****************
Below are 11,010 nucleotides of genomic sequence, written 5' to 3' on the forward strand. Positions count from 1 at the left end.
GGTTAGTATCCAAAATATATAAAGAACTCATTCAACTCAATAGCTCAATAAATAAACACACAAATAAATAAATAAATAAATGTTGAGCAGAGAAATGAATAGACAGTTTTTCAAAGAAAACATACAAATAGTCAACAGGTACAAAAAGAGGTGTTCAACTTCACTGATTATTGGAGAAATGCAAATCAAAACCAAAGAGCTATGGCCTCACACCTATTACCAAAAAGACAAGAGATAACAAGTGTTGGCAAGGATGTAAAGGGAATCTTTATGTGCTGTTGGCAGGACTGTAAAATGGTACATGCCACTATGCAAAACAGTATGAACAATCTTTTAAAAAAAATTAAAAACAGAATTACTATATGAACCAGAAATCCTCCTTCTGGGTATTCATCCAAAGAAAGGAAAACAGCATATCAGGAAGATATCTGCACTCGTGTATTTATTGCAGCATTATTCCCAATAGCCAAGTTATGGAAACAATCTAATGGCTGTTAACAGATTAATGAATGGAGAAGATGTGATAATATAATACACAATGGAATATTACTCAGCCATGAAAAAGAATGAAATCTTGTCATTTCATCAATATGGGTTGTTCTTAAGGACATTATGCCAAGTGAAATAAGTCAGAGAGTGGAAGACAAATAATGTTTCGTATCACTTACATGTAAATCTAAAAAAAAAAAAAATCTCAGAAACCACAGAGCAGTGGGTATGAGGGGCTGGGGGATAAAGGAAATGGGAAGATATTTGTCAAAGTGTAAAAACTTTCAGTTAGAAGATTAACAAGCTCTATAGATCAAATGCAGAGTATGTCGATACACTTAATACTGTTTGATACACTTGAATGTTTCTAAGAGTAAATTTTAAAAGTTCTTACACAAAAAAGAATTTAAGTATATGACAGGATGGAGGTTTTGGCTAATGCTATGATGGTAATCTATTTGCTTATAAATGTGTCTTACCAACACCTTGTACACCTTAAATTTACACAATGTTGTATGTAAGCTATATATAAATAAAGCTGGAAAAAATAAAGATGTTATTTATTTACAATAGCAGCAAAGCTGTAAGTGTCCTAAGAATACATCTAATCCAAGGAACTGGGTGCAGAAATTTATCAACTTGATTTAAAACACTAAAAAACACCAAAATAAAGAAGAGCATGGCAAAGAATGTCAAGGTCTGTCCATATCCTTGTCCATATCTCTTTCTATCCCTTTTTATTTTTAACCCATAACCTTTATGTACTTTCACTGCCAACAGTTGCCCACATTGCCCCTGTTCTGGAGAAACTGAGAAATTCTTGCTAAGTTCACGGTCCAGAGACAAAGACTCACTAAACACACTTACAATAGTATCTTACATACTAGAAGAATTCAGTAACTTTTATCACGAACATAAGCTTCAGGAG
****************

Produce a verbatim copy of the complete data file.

Below are 11,010 nucleotides of genomic sequence, written 5' to 3' on the forward strand. Positions count from 1 at the left end.
GGTTAGTATCCAAAATATATAAAGAACTCATTCAACTCAATAGCTCAATAAATAAACACACAAATAAATAAATAAATAAATGTTGAGCAGAGAAATGAATAGACAGTTTTTCAAAGAAAACATACAAATAGTCAACAGGTACAAAAAGAGGTGTTCAACTTCACTGATTATTGGAGAAATGCAAATCAAAACCAAAGAGCTATGGCCTCACACCTATTACCAAAAAGACAAGAGATAACAAGTGTTGGCAAGGATGTAAAGGGAATCTTTATGTGCTGTTGGCAGGACTGTAAAATGGTACATGCCACTATGCAAAACAGTATGAACAATCTTTTAAAAAAAATTAAAAACAGAATTACTATATGAACCAGAAATCCTCCTTCTGGGTATTCATCCAAAGAAAGGAAAACAGCATATCAGGAAGATATCTGCACTCGTGTATTTATTGCAGCATTATTCCCAATAGCCAAGTTATGGAAACAATCTAATGGCTGTTAACAGATTAATGAATGGAGAAGATGTGATAATATAATACACAATGGAATATTACTCAGCCATGAAAAAGAATGAAATCTTGTCATTTCATCAATATGGGTTGTTCTTAAGGACATTATGCCAAGTGAAATAAGTCAGAGAGTGGAAGACAAATAATGTTTCGTATCACTTACATGTAAATCTAAAAAAAAAAAAAATCTCAGAAACCACAGAGCAGTGGGTATGAGGGGCTGGGGGATAAAGGAAATGGGAAGATATTTGTCAAAGTGTAAAAACTTTCAGTTAGAAGATTAACAAGCTCTATAGATCAAATGCAGAGTATGTCGATACACTTAATACTGTTTGATACACTTGAATGTTTCTAAGAGTAAATTTTAAAAGTTCTTACACAAAAAAGAATTTAAGTATATGACAGGATGGAGGTTTTGGCTAATGCTATGATGGTAATCTATTTGCTTATAAATGTGTCTTACCAACACCTTGTACACCTTAAATTTACACAATGTTGTATGTAAGCTATATATAAATAAAGCTGGAAAAAATAAAGATGTTATTTATTTACAATAGCAGCAAAGCTGTAAGTGTCCTAAGAATACATCTAATCCAAGGAACTGGGTGCAGAAATTTATCAACTTGATTTAAAACACTAAAAAACACCAAAATAAAGAAGAGCATGGCAAAGAATGTCAAGGTCTGTCCATATCCTTGTCCATATCTCTTTCTATCCCTTTTTATTTTTAACCCATAACCTTTATGTACTTTCACTGCCAACAGTTGCCCACATTGCCCCTGTTCTGGAGAAACTGAGAAATTCTTGCTAAGTTCACGGTCCAGAGACAAAGACTCACTAAACACACTTACAATAGTATCTTACATACTAGAAGAATTCAGTAACTTTTATCACGAACATAAGCTTCAGGAG